The heat is on, and that can only mean one thing on the island: it’s time to upgrade to DeLuxe class on the ferry, something my socialist affectations have been loathe to endorse until now. In fact, the 19 dollar price tag (£1.40) hardly suggests I’m going to find Salvador Dali and Mia Farrow munching on butterflies up here, or even Brad and Angelina promoting their latest wine, but the top deck, with its relentless air-conditioning and ‘superior’ view (i.e. layers of condensation through which it’s hard to make out the lesser, more interesting harbour craft) does have a moreish quality, especially in this weather. There is elbowroom, a table to work at, and a crewmember to tidy up all the sweat-clotted tissues it took to get this far.
Public transport is generally fantastic in Hong Kong, only ruined by one thing: other people (millions of them). Here in DeLuxe there are noticeably fewer of them; this is where the cool crowd hangs (an old man examines his McDonald’s breakfast suspiciously, a teenage couple stare at me with detached fear, a mother and daughter bicker softly). And it’s all very nice…for a while. But this isn’t a city that was ever meant to be enjoyed in (relative) isolation. Long before the ferry docks I have mentally braced myself for the next stage of my journey, involving as it does a march through ultra-modern Hong Kong station, amongst viciously elegant commuters, followed by a packed MTR ride.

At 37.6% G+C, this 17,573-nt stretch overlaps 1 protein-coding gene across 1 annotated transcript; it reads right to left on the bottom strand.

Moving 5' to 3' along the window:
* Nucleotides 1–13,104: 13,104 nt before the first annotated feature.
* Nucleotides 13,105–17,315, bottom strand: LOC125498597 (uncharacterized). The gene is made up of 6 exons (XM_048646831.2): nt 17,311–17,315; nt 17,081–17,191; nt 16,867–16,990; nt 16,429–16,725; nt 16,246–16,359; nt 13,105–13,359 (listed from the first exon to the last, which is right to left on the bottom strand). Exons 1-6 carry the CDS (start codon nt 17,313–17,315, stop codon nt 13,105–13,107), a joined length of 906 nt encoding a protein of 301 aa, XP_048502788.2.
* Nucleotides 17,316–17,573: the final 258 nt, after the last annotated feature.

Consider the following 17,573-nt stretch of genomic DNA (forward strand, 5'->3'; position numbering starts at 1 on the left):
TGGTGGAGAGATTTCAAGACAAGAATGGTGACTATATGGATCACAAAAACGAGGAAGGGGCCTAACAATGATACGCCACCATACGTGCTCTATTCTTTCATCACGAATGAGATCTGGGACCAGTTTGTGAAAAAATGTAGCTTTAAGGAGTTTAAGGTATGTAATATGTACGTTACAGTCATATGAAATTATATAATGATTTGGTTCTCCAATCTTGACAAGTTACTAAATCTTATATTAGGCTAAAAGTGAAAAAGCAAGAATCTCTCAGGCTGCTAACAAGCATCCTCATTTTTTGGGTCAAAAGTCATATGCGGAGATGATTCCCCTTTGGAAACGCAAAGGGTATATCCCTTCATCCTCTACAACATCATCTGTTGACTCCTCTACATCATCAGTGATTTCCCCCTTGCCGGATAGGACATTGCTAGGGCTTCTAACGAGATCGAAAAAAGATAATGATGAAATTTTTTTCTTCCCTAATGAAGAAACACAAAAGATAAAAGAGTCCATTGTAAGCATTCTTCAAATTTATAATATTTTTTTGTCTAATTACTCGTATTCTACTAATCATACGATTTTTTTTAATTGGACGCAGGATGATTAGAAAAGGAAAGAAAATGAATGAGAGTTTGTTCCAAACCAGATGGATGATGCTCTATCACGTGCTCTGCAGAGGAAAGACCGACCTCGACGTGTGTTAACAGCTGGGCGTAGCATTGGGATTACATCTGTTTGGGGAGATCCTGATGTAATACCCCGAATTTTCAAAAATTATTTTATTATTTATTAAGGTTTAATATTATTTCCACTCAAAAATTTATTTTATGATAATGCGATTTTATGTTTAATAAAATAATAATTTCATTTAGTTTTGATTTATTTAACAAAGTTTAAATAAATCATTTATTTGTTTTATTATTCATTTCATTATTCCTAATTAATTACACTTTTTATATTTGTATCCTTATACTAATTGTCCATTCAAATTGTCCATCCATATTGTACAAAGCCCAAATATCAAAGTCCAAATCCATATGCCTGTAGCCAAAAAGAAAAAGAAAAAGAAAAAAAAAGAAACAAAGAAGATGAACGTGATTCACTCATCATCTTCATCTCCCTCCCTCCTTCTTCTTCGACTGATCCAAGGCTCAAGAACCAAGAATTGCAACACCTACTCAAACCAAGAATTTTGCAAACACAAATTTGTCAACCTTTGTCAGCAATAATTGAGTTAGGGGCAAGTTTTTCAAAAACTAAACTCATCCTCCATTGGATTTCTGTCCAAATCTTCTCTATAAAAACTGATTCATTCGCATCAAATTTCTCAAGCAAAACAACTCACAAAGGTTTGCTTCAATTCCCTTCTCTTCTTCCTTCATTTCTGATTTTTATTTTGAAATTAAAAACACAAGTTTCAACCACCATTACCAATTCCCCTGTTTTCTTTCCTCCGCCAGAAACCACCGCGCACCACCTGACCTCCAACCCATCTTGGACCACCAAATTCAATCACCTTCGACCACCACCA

Music at the ready, all systems go, I head below decks (inhaling the scent of hot metal and steaming armpits) from where I can beat the rush as we disembark. Here is where I used to belong: amongst ‘my’ people – the workers, dreamers and misers paying only 12 dollars a ride. A feeling of betrayal washes over me. What have I become? What do they think of me now? I look around to try and gauge the reactions of my old comrades (anger? indifference? angry indifference?) but find them difficult to make out, my glasses having almost completely steamed up due to the change in temperature.
De Luxe Ferry
Price: HK$19 dollars / HK$28 at weekends (one way)
Sea Miles: ask local operator for details